Poet of the Week: Phillip B. Williams
A Rottweiler is the shadow of an angel of vengeance.
The dog blows out a star’s light while scratching
its ribs. It augers the fallen leaves like tarot, decodes
the hot scales of a salamander as it burns through
a cave’s void. It watches the just-born children
like watching a dream it cannot wake from. When it claws
its own grave in a junkyard to the voice of Bessie Smith
tumbling from a transistor radio, it stays for good.
There is a pack of them, ravaged, made savage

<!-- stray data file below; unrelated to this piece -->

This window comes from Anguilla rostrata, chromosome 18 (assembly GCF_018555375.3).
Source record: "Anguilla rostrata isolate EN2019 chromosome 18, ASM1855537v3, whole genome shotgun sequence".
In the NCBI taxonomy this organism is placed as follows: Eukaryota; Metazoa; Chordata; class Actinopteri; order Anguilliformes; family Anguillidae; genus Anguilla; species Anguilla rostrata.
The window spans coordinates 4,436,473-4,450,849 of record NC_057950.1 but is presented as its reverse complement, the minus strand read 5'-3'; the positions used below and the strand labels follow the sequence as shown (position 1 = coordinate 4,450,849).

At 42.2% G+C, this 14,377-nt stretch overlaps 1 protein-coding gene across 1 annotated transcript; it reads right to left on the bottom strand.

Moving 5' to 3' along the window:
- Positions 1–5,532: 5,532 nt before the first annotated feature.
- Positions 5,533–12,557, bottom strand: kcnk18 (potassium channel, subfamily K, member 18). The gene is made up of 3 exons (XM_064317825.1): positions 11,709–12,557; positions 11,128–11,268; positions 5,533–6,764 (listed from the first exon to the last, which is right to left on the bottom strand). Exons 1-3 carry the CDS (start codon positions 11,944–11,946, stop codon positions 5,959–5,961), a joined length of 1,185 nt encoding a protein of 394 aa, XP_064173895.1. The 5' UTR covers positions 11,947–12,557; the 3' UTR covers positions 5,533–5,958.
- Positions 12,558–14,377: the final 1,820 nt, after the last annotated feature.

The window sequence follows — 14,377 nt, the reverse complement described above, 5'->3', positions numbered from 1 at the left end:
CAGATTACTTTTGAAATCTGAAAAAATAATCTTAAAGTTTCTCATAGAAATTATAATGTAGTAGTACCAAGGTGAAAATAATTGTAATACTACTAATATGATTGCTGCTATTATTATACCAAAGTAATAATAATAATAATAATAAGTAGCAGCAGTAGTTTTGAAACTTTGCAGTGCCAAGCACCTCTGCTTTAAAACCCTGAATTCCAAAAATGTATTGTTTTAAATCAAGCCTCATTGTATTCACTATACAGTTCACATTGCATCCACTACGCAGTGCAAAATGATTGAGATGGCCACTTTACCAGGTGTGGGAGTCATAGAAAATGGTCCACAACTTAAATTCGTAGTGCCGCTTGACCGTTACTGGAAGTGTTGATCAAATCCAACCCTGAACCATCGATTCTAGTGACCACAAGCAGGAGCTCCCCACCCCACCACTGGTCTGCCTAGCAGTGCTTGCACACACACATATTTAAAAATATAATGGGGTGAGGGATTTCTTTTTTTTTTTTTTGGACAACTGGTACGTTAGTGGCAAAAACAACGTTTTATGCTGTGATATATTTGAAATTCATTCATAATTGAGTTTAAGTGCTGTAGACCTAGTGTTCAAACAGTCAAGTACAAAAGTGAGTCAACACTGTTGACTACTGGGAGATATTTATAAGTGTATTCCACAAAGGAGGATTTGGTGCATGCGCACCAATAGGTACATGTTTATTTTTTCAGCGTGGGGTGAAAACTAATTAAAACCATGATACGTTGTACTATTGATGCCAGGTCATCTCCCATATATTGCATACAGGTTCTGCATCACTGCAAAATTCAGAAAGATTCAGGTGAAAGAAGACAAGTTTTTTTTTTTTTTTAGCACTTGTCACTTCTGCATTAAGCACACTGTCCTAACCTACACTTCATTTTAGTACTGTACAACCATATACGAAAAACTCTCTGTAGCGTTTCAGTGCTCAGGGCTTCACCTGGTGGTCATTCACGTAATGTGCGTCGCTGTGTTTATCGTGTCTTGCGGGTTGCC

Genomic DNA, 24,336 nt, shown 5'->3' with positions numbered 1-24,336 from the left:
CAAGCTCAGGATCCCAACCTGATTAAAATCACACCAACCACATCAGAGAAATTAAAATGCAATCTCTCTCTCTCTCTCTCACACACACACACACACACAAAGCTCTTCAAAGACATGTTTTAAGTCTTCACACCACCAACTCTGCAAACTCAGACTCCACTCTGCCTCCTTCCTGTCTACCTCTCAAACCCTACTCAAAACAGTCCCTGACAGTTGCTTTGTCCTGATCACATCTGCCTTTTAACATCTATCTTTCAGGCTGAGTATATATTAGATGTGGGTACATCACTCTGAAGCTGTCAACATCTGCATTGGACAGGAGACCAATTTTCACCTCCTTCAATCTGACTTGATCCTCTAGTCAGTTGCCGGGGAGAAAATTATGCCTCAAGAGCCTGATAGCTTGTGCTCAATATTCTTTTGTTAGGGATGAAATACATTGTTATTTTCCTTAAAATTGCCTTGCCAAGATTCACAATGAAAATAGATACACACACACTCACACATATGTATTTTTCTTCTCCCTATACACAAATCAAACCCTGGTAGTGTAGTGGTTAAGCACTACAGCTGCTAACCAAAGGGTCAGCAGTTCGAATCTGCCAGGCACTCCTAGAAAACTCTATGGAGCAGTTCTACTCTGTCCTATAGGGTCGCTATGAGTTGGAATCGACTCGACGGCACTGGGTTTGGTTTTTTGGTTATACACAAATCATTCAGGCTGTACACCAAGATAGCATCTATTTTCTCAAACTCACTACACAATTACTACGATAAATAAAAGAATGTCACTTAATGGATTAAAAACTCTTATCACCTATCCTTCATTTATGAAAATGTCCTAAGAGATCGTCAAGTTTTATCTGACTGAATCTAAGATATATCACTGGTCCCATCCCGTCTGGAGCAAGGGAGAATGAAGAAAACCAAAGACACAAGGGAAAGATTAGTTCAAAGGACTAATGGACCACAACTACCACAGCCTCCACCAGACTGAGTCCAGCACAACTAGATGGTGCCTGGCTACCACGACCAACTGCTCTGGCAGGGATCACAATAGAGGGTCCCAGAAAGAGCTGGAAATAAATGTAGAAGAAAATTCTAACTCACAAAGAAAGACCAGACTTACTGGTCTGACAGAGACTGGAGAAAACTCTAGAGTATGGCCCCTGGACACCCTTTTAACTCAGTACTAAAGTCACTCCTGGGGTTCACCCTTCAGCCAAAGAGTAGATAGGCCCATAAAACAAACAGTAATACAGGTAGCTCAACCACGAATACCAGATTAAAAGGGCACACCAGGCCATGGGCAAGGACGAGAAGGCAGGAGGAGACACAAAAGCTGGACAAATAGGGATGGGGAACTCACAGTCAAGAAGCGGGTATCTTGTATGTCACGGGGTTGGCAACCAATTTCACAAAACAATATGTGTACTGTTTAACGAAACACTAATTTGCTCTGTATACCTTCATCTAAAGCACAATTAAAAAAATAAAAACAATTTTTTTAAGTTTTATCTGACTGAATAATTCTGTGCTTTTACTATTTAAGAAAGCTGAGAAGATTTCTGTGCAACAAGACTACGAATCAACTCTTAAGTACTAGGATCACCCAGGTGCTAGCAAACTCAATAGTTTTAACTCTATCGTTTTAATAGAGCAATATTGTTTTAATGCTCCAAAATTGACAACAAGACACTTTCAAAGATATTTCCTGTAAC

by cage and raw meat, BB gun pellets shot
into their faces till the red ponds of their wounds
spill down. The cold ovals of metal chain interlock
jowls against the onyx fur of dogs stolen
from their owners. Howls scar the night. Some beasts
bite when fear tells them to. They destroy other dogs
and the angel of their shadows looks away.
In their old age, where do fighting dogs go? Where
rest their abused bodies made four-legged hauntings?
These precise lovers forced into vicious servitude,
their eyes rejecting moonlight, shake at first when held,
having not known such softness. Bathed and brushed
they whimper, are hushed. Softly, they begin to snore.